Wangapeka Sadde to Stone Hut
Follow the Wangapeka Track east for 3km to Stone Hut. The track is benched, cut and marked, though a little rough underfoot. Riverbed sections are marked with cairns. The only stream crossings were below boot depth when I visited 24 hours after heavy rain, though they could flood during heavy downpours.
Day 13: Stone Hut to Stag Flat Hut Taipo HutFrom the Wangapeka Saddle, a good track climbs gently north towards the Biggs Tops. The tall beech forest is soon left behind, the forest floor changing from soft carpets of beech leaves to twisting red streamers of fuchsia bark. Emerging from the bush, the track sidles just above the bushline; but, eager for views, we leave the track and climb onto the tussocked ridgeline above.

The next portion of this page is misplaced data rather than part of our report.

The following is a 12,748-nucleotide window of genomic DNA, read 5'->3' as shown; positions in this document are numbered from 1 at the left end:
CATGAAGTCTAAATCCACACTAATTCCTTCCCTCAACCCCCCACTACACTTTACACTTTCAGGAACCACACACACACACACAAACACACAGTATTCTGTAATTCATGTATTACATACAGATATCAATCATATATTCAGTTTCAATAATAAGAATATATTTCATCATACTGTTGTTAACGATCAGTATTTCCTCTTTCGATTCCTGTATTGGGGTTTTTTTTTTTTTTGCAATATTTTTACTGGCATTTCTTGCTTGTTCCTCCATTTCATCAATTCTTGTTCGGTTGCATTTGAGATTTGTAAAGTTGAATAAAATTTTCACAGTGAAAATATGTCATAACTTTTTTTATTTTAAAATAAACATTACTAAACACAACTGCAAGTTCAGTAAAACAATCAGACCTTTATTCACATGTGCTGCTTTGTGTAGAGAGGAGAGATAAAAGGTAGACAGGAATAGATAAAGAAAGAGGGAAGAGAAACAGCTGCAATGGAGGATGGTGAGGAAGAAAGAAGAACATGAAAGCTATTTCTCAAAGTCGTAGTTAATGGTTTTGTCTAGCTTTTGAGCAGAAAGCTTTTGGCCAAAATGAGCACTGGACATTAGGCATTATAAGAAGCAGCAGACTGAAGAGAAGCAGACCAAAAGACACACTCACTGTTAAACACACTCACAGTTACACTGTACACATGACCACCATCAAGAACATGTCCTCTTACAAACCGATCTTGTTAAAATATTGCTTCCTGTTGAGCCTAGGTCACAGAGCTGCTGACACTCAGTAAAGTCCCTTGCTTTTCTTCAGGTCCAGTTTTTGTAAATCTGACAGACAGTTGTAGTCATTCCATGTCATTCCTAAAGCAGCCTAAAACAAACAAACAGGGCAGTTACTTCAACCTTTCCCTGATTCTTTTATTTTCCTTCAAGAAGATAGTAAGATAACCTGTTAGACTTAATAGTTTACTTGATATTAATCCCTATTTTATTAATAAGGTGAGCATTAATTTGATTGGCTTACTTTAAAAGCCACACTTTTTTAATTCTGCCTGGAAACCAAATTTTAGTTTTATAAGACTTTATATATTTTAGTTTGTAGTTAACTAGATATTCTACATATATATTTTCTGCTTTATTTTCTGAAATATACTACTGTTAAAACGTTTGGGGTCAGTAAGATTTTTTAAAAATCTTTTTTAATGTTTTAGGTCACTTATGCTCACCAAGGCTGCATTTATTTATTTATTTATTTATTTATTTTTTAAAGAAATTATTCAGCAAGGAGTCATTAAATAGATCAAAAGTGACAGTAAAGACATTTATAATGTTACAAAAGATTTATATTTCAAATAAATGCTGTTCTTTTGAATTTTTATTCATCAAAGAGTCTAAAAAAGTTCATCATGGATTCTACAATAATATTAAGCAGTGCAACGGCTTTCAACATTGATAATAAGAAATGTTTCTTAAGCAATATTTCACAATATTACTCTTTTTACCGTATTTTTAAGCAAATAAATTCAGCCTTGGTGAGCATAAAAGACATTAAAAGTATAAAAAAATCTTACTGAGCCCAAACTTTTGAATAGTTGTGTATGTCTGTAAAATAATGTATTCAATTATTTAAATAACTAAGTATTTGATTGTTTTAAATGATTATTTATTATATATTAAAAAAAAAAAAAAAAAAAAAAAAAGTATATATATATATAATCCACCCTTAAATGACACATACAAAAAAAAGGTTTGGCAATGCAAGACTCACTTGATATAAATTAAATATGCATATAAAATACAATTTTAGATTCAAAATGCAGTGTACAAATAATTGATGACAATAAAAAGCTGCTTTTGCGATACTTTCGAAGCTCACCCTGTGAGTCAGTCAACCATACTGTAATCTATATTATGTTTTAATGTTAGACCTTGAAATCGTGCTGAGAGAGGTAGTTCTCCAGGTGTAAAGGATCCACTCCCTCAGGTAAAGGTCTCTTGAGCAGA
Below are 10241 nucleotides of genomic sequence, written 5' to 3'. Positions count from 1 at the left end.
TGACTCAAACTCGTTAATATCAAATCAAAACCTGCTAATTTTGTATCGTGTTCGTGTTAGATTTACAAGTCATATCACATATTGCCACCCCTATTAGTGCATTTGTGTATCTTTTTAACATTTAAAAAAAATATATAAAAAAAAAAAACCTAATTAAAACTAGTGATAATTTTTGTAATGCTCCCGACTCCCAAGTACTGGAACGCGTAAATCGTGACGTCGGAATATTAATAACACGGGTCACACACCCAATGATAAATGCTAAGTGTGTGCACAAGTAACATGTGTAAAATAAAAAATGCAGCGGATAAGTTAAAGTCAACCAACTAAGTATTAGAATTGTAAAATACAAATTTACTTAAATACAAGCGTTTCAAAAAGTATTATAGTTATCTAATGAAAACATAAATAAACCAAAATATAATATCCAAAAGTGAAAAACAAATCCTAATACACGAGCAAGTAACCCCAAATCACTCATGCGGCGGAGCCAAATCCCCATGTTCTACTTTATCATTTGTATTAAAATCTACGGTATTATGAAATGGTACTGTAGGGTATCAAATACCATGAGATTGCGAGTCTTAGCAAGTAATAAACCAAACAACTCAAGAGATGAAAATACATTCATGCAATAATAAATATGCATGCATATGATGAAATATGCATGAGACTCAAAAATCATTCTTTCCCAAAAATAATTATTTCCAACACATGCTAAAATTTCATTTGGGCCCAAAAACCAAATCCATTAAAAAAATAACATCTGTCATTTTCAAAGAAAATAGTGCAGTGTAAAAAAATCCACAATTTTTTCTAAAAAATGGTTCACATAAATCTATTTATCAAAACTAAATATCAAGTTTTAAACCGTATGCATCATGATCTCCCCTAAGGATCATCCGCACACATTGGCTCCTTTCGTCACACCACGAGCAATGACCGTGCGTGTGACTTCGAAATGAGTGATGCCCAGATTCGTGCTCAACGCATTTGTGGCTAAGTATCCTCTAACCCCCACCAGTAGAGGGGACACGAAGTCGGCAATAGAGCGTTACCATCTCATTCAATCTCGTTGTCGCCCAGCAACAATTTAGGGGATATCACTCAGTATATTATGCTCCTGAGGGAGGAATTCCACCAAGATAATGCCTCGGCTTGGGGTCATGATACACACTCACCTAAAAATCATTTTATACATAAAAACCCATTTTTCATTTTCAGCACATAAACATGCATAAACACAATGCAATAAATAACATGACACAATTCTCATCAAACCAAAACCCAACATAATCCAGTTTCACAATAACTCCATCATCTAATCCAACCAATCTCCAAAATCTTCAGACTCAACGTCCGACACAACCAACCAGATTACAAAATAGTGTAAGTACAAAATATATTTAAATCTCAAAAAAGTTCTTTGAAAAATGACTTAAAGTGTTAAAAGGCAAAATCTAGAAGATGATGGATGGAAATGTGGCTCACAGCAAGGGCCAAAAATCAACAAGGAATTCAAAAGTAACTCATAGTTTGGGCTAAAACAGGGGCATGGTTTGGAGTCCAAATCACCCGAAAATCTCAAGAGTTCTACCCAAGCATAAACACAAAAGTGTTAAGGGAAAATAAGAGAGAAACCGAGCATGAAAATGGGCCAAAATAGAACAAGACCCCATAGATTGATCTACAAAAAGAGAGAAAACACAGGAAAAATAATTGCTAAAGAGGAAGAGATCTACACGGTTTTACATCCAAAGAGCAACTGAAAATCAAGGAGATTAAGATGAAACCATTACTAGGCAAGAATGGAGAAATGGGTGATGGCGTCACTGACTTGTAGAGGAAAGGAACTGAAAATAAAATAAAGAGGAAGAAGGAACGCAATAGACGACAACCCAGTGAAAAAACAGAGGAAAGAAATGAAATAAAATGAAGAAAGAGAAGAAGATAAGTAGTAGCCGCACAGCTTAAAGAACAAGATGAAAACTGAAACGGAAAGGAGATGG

Beyond, the Karamea is a broad sea of cloud. And inlets lapping against beech forested slopes; long fiord-like tongues reaching far up side valleys. The Arthur Range to our east: a black silhouette against the morning sun. We wander west along a gently undulating ridgeline, looking down on this new world. All too soon we rejoin the track at the saddle, drop north into beech forests, descending into that sea of cloud below.The track is sleep, slippery in the misty-damp. But the cloud-layer proves thin, and we soon drop below it; descend rapidly to reach the valley floor. Trevor Carter Hut sits in a warm north-facing clearing, waiting for the sun to break through.